Black Patients Disproportionately Left Off Liver Transplant Waitlists

By Megan Brooks

January 15, 2021

NEW YORK (Reuters Health) - Liver-transplant waitlists at many U.S. centers under-represent Black patients compared with what would be expected based on their service area, new research suggests.

This is "concerning," said Dr. Ali Zarrinpar of the Division of Transplantation and Hepatobiliary Surgery at the University of Florida, in Gainesville, noting that donor organs are a "precious resource (and) we as a community need to ensure that they are equitably shared."

"While a number of previous studies have demonstrated disparities in liver-transplantation listing, they were done on a nationwide basis. We were looking for a way to understand whether center- or geography-specific characteristics could explain the disparities," he told Reuters Health by email.

The researchers reviewed deceased donor liver-transplant and waitlist data from 109 high-volume liver-transplant centers. They used five-year U.S. Census Bureau estimates to calculate demographics from each center's geographic donor service area.

Among more than 30,000 patients on the waitlists, 69% were white, 8% were Black, 17% were Hispanic and 6% were in other racial/ethnic groups. By comparison, the Census data showed that these centers served patients who were 62% white, 12% Black, 18% Hispanic and 9% other racial/ethnic groups.

"We found that the Black population was underrepresented at the vast majority of centers, meaning that the percentage of the Black population in a donor service area - the geographic area the center serves - was significantly higher than the percentage of the Black population on waitlists," Dr. Zarrinpar said in a news release.

"A potentially alarming finding derived from the data is that disparities in listing non-Hispanic Blacks increase with increasing percentage of non-Hispanic Blacks in the donor service area population," the researchers note in the Journal of the American College of Surgeons.

"Whether this is due to increasing inequalities in access to care in the larger Black populations around the country, or due to worse functional segregation in these areas independent of poverty or socioeconomic levels, demands closer examination," they point out.

Racial disparities in transplantation are "greatly diminished" once an individual makes it onto the waitlist, the researchers report.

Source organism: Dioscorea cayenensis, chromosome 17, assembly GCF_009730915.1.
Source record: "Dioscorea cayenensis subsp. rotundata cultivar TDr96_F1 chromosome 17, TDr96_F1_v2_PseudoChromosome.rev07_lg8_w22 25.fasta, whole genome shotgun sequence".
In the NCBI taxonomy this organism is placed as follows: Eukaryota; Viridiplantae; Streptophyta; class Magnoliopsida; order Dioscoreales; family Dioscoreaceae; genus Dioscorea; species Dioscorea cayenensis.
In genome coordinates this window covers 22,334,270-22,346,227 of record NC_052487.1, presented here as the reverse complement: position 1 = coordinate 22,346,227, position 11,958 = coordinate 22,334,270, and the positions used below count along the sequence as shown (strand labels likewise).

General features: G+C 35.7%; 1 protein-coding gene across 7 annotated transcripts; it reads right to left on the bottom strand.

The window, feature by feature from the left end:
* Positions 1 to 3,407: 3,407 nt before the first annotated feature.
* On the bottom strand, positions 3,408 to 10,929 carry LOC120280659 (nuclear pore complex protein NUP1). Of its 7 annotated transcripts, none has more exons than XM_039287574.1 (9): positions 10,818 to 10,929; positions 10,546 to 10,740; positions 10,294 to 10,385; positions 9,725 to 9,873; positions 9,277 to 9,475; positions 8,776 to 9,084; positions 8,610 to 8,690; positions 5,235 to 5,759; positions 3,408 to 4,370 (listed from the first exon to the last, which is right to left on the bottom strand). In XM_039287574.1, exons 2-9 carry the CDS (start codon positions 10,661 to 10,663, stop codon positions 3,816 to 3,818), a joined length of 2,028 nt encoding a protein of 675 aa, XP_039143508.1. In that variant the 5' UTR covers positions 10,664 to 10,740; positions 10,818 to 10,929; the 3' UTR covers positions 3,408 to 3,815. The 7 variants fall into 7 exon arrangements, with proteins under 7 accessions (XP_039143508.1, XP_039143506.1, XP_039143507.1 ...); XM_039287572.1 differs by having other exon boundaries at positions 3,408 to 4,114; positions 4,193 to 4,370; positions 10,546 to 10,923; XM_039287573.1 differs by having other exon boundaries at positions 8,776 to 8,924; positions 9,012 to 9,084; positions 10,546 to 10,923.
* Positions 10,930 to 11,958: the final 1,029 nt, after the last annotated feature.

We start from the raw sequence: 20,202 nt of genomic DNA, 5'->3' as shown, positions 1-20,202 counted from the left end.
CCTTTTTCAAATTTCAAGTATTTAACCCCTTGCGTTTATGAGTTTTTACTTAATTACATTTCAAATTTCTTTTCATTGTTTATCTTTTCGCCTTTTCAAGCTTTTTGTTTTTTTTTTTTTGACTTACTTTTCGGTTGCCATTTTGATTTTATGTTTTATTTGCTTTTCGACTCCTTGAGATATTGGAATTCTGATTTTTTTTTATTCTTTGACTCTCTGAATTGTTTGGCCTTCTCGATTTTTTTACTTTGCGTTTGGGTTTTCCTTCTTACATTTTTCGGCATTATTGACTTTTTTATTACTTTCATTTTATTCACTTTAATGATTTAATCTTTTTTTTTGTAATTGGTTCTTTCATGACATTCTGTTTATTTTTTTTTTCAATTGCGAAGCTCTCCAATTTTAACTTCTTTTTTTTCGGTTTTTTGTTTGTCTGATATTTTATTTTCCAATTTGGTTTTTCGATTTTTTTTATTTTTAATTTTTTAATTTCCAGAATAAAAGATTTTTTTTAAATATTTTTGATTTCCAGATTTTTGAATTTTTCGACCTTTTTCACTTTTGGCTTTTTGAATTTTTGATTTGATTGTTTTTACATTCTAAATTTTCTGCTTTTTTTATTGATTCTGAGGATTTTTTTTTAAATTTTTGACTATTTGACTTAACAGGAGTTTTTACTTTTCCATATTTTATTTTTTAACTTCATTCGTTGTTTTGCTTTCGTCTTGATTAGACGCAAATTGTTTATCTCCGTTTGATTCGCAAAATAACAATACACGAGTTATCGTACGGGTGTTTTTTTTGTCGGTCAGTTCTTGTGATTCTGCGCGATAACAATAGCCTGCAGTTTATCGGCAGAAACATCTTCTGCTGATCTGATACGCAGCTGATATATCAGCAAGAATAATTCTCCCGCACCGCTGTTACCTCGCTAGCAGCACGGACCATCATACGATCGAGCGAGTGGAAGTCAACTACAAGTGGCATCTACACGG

The researchers also identified factors that contribute to liver transplant waitlist disparities. One is health insurance. The more each center transplanted people with private insurance, the less they were representative of the Black population in the donor service area.

"The question of private versus public insurance is interesting and difficult to dissect. It is unclear whether this is just a reflection of patient access or whether it is a conscious decision by hospitals and health systems as to what types of insurance to favor," Dr. Zarrinpar told Reuters Health.

Another contributing factor is travel distance. The longer amount of time patients had to travel to get to the center, the less the center was representative of the percentage of the Black population in their donor service area.

"This measure is also a bit complicated," Dr. Zarrinpar said. "It could mean that the center is the only one around for many miles and so patients have to travel far to get there. This certainly disadvantages the poorer patients who do not have the resources to travel more than 200-300 miles for transplantation and all the intense follow-up. It could also mean that the center is a destination for people from around the country (and perhaps the world). Given the very small number of international transplant recipients, it is more likely that domestic travel is more important."

A potential lack of knowledge among patients and providers (and referral to a transplant center) may also be at play in waitlist disparities.

"Are patients getting to transplant centers to be evaluated and listed appropriately or are they being pre-emptively ruled out without that referral? This could be due to patient lack of primary care or specialty care. Patients may not have these conduits to transplant centers, or perhaps the primary-care physicians do not know about or are themselves pre-emptively ruling out patients who they think may not be transplantable. Some of this can be remedied by an educational and outreach campaign. However, the lack of primary care for patients cannot be fixed as easily," Dr. Zarrinpar told Reuters Health.

SOURCE: Journal of the American College of Surgeons, online January 11, 2021.